Deneuve's distinction is dead on. "Eight women" is a veritable who's-who of some of the biggest female stars in France - besides Deneuve, there's Isabelle Huppert, Danielle Darrieux, Fanny Ardant, Emmanuelle Beart and Virginie Ledoyen, just to name a few. We can't resist asking Deneuve if it was difficult for that many famous egos to co-exist peacefully.

No, she answers quickly. That was the first question that all the journalists in France asked when the film was released, expecting we would all have some witty, nasty things to say. But the film happened really in a much different atmosphere. It was like a big, strange family. We all wanted the film to work and to be right.

"Eight women" was directed by Francois Ozon, a filmmaker often considered the bad boy of French cinema. Ozon, best known here for "Under the sand", is a sleeker, more polished version of what Ranier Werner Fassbinder was to Germany a few decades ago. Like Fassbinder, he's a cinematic wunderkind : young, gay, insanely talented, prolific and often provocative to the point of subversion. We ask Deneuve what appealed to her about working with Ozon.

I don't think there are many people who are really cineastes, she replies, you know ? A lot of people want to make films but they don't have a vision of their work or what they want to do in their films. Ozon is a moviemaker. He has a vision.

Ozon looks more like a movie star than a filmmaker. The director is boyishly handsome, tan, dressed in a stylish but casual combination of jeans and dark designer jacket, and immediately takes issue with Deneuve's impression of the film's women as monsters.

"I think they're not only black or white", he insists. "They are many things. Maybe for the actresses it's easier to say they're monsters in order to have distance between themselves and the characters. But I think there are many different parts of humanity in the film. There's a lot of game playing, but there is reality too".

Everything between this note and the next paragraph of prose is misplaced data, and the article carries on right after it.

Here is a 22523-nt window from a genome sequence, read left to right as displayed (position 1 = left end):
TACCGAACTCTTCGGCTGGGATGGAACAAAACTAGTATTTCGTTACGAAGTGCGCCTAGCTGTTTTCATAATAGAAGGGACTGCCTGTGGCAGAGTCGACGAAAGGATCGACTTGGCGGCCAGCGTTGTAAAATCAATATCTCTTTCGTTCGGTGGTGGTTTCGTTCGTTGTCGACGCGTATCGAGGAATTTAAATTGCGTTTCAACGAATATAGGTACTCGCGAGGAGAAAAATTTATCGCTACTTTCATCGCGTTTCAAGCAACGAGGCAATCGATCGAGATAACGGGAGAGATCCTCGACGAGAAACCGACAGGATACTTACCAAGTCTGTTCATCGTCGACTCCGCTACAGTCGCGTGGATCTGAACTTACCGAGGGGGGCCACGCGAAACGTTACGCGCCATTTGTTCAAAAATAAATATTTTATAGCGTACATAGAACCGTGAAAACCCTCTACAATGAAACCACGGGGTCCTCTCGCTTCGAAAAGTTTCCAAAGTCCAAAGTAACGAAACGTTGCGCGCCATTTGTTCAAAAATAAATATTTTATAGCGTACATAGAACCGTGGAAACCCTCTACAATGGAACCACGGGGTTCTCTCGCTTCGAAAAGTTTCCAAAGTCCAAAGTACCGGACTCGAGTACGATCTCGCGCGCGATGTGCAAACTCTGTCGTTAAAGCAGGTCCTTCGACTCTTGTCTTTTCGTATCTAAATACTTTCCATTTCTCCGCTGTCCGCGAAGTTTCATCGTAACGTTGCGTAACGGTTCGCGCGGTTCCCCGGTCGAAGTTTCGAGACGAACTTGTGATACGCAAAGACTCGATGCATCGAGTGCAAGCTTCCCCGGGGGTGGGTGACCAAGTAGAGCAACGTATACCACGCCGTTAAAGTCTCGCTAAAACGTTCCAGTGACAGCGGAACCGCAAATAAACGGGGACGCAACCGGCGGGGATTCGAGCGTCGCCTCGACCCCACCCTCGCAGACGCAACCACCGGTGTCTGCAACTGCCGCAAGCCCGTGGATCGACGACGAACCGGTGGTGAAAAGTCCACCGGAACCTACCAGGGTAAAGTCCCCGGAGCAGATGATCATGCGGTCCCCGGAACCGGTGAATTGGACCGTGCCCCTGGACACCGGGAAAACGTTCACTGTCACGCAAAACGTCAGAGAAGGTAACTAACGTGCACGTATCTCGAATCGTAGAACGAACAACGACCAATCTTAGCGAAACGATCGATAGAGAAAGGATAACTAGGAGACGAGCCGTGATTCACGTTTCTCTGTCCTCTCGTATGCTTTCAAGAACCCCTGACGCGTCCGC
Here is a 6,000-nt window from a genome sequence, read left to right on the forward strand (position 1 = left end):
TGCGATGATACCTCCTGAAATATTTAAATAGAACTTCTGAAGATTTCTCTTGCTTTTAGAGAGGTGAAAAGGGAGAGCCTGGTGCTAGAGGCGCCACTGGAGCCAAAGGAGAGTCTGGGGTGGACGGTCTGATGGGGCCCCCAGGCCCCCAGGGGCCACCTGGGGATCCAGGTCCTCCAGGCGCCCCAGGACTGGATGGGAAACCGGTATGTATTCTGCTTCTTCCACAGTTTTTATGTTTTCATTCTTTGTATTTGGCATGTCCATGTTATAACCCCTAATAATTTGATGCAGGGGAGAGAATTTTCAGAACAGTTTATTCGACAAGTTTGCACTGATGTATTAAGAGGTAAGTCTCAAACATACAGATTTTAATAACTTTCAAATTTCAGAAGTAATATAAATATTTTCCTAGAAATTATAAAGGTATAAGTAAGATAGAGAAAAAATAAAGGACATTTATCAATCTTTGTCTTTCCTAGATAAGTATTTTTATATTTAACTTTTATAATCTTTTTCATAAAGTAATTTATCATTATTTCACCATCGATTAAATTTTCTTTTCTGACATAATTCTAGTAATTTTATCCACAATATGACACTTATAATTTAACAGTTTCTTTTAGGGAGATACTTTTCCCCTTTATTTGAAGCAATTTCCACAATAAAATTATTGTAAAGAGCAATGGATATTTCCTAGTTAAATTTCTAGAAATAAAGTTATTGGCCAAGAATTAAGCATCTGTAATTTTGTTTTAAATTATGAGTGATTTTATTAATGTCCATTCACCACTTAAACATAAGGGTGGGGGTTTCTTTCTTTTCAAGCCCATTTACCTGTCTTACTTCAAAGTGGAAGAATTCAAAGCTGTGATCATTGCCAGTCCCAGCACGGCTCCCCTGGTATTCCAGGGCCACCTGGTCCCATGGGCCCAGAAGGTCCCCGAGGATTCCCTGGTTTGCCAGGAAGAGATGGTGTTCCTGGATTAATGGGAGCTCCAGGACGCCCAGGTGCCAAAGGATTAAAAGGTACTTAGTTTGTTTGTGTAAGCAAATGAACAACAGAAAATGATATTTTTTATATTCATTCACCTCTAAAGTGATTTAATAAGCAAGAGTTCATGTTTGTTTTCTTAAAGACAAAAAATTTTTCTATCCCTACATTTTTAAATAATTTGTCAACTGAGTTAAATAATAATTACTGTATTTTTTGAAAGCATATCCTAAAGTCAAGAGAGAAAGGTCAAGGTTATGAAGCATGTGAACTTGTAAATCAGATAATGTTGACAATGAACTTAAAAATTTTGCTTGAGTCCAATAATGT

Ozon claims that his new movie came about because of a desire to do a "female script." We wonder why he was so keen to immerse himself in a project with so many women in it.

"Because of my experience with Under the sand," he replies. "I had a wonderful relationship with Charlotte Rampling and I love to work with actresses like her. She's a star and a woman too. It was very interesting to me, the idea of how to film a star so that you forget the star. For Eight Woman, I wanted to do exactly the opposite. I didn't want you to ever forget the fact that you had some stars on the screen. I wanted to make a film about the actresses too."

The outrageous theatricality of "Eight women" can be traced to the movie being based on an old stage play, one that no one even remembers these days. Ozon thinks there's good reason for the play's obscurity but doesn't particularly care.

"I thought the play was tacky", admits Ozon, "but I loved the fact that you had eight women together, a man is killed, and one of the eight is the killer. I thought it would be a perfect opportunity to put out all my obsessions about women, about family, about actresses in that story.